BBQ Tips to Reduce Your Cancer Risk
Eating grilled meat has been linked to cancer. But what you grill is just as important to your health as how it's cooked.

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BBQ Tips to Reduce Your Cancer Risk

You may have heard that grilled meat has been linked to cancer. It's true. High heat and long cooking times produce a chemical known to cause cancer in animals. And some studies suggest that exposure to high levels of this chemical may also lead to cancer in humans.

But don't lose sight of another significant fact when it comes to barbecues: What you grill is just as important to your health as how it's cooked.

BBQ dangers
Meat — such as chicken, pork, beef and lamb — is more likely to produce heterocyclic amines (HCAs). These are the cancer-causing compounds formed when grilling or cooking at high temperatures.

Another cancer-causing compound — polycyclic aromatic hydrocarbons (PAHs) — can form when fat and juices from meat drip on the heat source. As smoke rises, the chemical can stick to the surface of the meat.

Remember, meat or poultry that is not well done carries other serious health risks.

The right stuff
Wait! Don't cancel the family barbecue yet. If it's the flavor of the grill you enjoy, you can get it without the cancer risk. Most fruits and vegetables have few or no HCAs and PAHs when grilled.

Try some of these healthy grilling choices:

  • Soy-based veggie burgers
  • Portabella mushroom "steaks"
  • Zucchini
  • Broccoli
  • Tofu
  • Potatoes
  • Pineapple, papaya or mango

You can also make skewers that alternate bites of meat with vegetables or fruit. That way you'll eat smaller portions of the meat.

Reducing HCAs and PAHs
Here are a few more tips on how you can reduce HCAs and PAHs in the meat you grill:

  • Cook meat at lower temperatures and for shorter times. Just make sure that the meat is cooked properly and heated to a safe temperature. One way is to precook meats in the oven or microwave, and then finish cooking them on the grill.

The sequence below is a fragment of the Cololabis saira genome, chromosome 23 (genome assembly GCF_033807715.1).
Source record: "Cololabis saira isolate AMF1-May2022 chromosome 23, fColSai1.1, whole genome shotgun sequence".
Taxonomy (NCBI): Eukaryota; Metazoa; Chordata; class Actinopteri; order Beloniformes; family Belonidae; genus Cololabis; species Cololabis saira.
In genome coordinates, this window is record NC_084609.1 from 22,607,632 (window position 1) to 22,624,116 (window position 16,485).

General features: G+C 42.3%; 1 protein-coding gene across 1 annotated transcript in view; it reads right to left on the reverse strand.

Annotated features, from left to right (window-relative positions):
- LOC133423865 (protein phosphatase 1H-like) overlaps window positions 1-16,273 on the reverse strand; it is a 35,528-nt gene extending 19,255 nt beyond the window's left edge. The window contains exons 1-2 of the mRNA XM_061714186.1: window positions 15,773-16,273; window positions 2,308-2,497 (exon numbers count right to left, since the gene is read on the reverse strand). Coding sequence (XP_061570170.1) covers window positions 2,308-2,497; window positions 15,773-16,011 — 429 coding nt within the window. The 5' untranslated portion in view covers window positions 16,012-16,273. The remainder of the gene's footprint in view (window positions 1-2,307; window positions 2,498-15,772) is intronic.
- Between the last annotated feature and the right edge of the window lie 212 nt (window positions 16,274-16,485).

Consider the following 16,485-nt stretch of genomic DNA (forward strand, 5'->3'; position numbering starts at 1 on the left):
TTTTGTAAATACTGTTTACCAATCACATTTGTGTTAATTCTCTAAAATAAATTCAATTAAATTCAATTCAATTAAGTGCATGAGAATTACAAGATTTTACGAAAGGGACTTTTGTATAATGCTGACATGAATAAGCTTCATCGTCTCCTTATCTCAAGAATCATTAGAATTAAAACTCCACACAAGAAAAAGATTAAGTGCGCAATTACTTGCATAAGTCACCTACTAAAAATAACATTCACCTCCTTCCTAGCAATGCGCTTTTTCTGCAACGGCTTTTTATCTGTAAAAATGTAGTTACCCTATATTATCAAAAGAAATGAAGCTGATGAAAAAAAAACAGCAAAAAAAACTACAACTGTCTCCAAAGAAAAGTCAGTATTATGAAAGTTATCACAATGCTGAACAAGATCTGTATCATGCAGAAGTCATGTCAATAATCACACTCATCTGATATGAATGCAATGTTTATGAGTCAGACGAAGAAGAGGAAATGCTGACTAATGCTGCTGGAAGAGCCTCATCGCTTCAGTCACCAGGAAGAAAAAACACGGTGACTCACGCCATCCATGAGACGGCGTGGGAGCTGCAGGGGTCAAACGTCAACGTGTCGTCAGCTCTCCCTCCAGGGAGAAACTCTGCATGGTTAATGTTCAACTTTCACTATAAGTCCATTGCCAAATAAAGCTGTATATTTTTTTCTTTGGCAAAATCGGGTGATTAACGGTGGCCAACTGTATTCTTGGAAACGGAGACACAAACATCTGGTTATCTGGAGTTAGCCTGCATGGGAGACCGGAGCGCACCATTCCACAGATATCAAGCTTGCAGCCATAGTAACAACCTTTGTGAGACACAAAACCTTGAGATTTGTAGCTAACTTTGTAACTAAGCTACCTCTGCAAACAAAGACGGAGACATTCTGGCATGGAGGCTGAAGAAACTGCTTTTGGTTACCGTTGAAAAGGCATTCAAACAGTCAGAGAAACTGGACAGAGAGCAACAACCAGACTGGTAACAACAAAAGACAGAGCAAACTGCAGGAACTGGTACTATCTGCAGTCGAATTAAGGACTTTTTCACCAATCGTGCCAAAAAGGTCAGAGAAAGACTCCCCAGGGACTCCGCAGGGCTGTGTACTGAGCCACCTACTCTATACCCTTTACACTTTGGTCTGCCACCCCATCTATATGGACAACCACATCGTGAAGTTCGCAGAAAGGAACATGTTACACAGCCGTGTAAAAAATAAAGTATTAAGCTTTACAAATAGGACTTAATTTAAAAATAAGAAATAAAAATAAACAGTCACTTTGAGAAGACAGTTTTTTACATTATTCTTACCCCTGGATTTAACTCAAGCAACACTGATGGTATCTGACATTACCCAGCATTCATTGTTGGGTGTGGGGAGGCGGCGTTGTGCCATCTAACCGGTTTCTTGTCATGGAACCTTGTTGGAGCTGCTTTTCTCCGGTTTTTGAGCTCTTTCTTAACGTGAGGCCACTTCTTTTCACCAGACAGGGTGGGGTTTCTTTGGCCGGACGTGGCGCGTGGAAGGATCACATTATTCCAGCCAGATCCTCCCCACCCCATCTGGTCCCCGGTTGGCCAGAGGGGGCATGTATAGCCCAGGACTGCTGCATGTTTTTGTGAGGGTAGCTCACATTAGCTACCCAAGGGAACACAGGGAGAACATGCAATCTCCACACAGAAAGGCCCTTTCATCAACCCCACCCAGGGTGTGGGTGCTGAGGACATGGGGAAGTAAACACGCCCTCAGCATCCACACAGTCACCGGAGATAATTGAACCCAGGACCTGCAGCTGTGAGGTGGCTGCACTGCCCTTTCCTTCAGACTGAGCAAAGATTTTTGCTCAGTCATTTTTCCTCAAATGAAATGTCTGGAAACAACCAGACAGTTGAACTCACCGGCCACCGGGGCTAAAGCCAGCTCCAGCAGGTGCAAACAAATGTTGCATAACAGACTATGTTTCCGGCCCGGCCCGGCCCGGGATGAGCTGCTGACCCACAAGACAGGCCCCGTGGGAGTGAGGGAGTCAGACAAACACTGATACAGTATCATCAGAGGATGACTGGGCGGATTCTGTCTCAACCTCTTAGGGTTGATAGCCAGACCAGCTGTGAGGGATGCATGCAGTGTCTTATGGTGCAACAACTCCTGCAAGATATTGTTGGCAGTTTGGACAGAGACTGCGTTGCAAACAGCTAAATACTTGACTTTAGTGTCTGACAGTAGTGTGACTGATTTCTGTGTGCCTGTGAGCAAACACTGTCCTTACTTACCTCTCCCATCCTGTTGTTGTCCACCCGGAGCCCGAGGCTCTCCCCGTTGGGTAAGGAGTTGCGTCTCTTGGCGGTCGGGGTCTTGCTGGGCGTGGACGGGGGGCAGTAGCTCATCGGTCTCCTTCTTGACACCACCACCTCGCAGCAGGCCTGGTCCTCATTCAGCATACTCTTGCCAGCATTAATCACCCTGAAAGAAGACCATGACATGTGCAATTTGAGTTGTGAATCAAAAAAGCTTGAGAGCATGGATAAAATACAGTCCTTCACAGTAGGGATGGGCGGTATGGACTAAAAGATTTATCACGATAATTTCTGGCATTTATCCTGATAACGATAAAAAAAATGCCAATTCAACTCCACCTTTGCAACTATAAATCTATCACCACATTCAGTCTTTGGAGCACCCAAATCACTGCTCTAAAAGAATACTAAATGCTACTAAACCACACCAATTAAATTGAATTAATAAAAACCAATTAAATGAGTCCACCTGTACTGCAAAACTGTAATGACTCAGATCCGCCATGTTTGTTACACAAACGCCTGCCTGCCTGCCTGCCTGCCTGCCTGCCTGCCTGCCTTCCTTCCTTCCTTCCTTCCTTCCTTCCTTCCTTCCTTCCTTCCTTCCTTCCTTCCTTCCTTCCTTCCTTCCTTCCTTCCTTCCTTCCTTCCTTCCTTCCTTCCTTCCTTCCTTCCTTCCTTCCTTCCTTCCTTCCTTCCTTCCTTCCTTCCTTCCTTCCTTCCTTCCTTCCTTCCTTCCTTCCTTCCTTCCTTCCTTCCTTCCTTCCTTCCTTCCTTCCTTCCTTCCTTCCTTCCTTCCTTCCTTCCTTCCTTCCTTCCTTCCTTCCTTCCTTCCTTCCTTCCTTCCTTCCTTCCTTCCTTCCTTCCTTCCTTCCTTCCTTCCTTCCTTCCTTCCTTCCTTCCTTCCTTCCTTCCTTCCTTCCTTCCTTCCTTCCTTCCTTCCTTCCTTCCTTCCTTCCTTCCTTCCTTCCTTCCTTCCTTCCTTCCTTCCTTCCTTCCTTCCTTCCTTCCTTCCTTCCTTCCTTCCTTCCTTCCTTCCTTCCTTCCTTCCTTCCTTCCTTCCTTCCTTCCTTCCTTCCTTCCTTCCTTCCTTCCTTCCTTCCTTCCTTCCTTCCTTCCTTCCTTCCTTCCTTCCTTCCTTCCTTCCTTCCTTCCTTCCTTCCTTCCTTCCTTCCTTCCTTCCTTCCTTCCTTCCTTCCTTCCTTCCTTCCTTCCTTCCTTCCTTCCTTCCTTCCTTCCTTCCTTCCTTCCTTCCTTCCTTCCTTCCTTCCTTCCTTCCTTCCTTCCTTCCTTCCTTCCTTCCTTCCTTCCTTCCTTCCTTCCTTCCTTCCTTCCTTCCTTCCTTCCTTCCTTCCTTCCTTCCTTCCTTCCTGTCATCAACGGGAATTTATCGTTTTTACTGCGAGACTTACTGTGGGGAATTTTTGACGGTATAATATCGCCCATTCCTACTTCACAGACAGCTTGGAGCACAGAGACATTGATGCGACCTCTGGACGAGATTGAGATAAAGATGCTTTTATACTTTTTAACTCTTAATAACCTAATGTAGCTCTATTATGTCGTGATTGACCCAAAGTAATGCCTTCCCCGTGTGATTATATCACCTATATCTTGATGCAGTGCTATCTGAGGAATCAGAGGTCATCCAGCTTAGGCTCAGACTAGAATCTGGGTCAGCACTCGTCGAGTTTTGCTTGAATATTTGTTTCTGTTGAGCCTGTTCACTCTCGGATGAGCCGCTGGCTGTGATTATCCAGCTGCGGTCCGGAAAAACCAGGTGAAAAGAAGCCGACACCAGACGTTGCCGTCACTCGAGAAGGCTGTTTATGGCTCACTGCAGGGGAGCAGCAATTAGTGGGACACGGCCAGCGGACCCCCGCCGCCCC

• Avoid direct exposure to an open flame or hot metal surface.
  • Select lean cuts of meat or trim fat off the meat. This will reduce dripping fat that can produce PAHs. Or spread foil on the grill to reduce flare-ups, and make small holes in the foil so the fat drains.
  • Opt for smaller cuts and flip meat often to speed up cooking.
  • Don't eat blackened or burnt meat and cut off any charred bits. Those parts have the highest levels of HCA.
  • Marinate meats before grilling. Some studies show that marinades can reduce the formation of HCAs.

The bottom line: Enjoy your cookout and add salad and melon to the menu. Grilling fruits and vegetables is a healthy option for you and your guests, too.

By Eve Glicksman, Contributing Writer
Created on 05/26/2001
Updated on 05/13/2013
Sources:
  • National Cancer Institute. Chemicals in meat cooked at high temperatures and cancer risk.
  • American Institute for Cancer Research. Cancer experts issue seasonal warning on grilling — With an important research update.
  • United States Department of Health and Human Services. Report on carcinogens: 12th edition, 2011.
Copyright © OptumHealth.
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